The latest issue of Nature contains this very interesting article describing two different pieces of research on the topic of prostate cancer to bone metastases. Unfortunately you need to have the right IP address to access these papers free of charge.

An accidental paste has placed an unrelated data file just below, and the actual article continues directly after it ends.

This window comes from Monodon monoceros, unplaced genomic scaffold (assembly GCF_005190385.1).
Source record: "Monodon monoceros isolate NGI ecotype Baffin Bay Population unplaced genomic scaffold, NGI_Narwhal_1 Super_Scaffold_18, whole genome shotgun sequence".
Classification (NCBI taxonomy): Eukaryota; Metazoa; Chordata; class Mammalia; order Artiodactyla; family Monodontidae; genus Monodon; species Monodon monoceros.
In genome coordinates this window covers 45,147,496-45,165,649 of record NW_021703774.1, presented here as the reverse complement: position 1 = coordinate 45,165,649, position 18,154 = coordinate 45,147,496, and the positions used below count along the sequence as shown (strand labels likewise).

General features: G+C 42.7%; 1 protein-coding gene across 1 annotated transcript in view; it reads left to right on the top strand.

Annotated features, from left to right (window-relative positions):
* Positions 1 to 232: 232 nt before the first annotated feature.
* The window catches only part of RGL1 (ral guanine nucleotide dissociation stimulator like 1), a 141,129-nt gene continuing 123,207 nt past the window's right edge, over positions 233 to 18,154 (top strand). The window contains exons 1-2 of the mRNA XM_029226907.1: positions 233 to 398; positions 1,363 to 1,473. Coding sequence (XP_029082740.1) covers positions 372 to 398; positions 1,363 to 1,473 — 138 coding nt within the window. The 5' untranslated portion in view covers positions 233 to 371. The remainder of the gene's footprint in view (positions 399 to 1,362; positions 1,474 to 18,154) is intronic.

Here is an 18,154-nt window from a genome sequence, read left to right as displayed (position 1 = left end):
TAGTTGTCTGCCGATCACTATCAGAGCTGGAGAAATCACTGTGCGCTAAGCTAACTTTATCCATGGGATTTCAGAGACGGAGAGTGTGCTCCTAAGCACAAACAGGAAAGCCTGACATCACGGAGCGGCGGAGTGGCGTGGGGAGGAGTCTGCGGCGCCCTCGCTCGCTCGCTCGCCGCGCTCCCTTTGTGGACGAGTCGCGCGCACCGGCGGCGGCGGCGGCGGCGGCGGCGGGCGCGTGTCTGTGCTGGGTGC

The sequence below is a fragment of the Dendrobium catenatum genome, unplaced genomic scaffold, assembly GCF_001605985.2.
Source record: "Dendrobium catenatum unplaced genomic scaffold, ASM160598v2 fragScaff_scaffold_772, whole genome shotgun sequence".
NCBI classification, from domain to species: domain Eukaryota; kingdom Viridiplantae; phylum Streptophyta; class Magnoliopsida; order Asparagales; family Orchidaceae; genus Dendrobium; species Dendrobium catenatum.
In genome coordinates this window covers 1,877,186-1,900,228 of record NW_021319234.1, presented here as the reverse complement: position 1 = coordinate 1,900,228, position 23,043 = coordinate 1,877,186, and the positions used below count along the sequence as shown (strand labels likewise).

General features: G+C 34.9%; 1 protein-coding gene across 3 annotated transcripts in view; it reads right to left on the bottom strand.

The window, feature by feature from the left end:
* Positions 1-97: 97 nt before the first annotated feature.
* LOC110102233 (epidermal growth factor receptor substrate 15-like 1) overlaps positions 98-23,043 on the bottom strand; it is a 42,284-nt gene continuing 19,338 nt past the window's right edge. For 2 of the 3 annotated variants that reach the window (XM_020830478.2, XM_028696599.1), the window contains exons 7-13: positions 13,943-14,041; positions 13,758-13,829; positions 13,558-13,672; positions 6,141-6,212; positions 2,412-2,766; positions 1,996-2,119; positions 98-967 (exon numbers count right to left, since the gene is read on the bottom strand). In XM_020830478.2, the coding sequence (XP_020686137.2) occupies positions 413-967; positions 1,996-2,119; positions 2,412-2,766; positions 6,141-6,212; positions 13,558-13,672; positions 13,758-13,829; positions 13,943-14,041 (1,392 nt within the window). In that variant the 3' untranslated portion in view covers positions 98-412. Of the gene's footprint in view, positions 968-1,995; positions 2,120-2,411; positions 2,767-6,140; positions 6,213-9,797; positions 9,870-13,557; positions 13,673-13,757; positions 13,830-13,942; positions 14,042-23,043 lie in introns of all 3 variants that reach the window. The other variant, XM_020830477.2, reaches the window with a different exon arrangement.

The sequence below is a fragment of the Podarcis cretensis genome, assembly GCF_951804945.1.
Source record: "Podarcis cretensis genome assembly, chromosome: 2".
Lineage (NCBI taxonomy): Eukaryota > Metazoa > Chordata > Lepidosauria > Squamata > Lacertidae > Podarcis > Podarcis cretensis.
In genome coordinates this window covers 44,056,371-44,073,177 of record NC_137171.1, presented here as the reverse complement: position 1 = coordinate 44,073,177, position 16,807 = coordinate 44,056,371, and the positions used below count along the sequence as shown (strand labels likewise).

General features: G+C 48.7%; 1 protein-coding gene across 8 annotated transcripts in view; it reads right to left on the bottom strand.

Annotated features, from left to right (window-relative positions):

Having done some research on prostate cancer to bone metastases (thanks to the Lynch lab) our group has now a better understanding of this disease and about the genetic and cellular drivers that characterize it. We have been working on the role of heterogeneity in cancer before but the source of it gets confounded in metastases: does it generate as one single metastatic cell reaches the bone and the clones acquire mutations? To this now we can add: do heterogeneous metastases in the bone come from a heterogeneous group of tumor cells traveling together from the prostate? do these metastases start in a homogeneous clonal fashion and become heterogeneous as prostate cancer cells from other metastatic sites go to the bone? A combination of all these possibilities is (wait for it) also a possibility.